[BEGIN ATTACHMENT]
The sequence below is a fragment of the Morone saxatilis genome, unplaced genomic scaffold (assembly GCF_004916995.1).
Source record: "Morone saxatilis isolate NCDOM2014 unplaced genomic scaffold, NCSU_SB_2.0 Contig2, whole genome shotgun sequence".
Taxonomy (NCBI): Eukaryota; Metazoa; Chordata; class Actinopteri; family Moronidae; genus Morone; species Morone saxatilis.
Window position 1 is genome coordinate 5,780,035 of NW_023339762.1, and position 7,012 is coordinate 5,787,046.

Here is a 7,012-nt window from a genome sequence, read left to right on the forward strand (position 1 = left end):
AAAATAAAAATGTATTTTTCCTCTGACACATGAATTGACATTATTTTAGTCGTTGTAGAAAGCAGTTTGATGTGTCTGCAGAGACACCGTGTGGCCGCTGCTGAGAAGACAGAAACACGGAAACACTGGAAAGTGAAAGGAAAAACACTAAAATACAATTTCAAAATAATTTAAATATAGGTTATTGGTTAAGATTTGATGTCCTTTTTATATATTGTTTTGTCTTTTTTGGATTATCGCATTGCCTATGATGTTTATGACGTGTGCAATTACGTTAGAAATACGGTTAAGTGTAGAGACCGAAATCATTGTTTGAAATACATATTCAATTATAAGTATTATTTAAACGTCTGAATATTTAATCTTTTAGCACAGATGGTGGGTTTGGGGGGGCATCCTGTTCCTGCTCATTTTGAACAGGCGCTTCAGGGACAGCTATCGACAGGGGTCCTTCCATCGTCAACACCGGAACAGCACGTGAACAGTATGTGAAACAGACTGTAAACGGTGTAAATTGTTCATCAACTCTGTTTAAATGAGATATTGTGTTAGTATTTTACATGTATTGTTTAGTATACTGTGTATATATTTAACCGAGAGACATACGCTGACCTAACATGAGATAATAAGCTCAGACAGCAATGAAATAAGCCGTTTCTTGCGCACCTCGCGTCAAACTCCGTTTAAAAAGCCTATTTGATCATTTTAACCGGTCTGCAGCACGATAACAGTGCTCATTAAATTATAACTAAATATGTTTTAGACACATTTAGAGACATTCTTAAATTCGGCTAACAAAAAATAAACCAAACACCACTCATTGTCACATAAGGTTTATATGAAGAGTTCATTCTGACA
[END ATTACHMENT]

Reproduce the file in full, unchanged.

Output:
The sequence below is a fragment of the Morone saxatilis genome, unplaced genomic scaffold (assembly GCF_004916995.1).
Source record: "Morone saxatilis isolate NCDOM2014 unplaced genomic scaffold, NCSU_SB_2.0 Contig2, whole genome shotgun sequence".
Taxonomy (NCBI): Eukaryota; Metazoa; Chordata; class Actinopteri; family Moronidae; genus Morone; species Morone saxatilis.
Window position 1 is genome coordinate 5,780,035 of NW_023339762.1, and position 7,012 is coordinate 5,787,046.

Here is a 7,012-nt window from a genome sequence, read left to right on the forward strand (position 1 = left end):
AAAATAAAAATGTATTTTTCCTCTGACACATGAATTGACATTATTTTAGTCGTTGTAGAAAGCAGTTTGATGTGTCTGCAGAGACACCGTGTGGCCGCTGCTGAGAAGACAGAAACACGGAAACACTGGAAAGTGAAAGGAAAAACACTAAAATACAATTTCAAAATAATTTAAATATAGGTTATTGGTTAAGATTTGATGTCCTTTTTATATATTGTTTTGTCTTTTTTGGATTATCGCATTGCCTATGATGTTTATGACGTGTGCAATTACGTTAGAAATACGGTTAAGTGTAGAGACCGAAATCATTGTTTGAAATACATATTCAATTATAAGTATTATTTAAACGTCTGAATATTTAATCTTTTAGCACAGATGGTGGGTTTGGGGGGGCATCCTGTTCCTGCTCATTTTGAACAGGCGCTTCAGGGACAGCTATCGACAGGGGTCCTTCCATCGTCAACACCGGAACAGCACGTGAACAGTATGTGAAACAGACTGTAAACGGTGTAAATTGTTCATCAACTCTGTTTAAATGAGATATTGTGTTAGTATTTTACATGTATTGTTTAGTATACTGTGTATATATTTAACCGAGAGACATACGCTGACCTAACATGAGATAATAAGCTCAGACAGCAATGAAATAAGCCGTTTCTTGCGCACCTCGCGTCAAACTCCGTTTAAAAAGCCTATTTGATCATTTTAACCGGTCTGCAGCACGATAACAGTGCTCATTAAATTATAACTAAATATGTTTTAGACACATTTAGAGACATTCTTAAATTCGGCTAACAAAAAATAAACCAAACACCACTCATTGTCACATAAGGTTTATATGAAGAGTTCATTCTGACA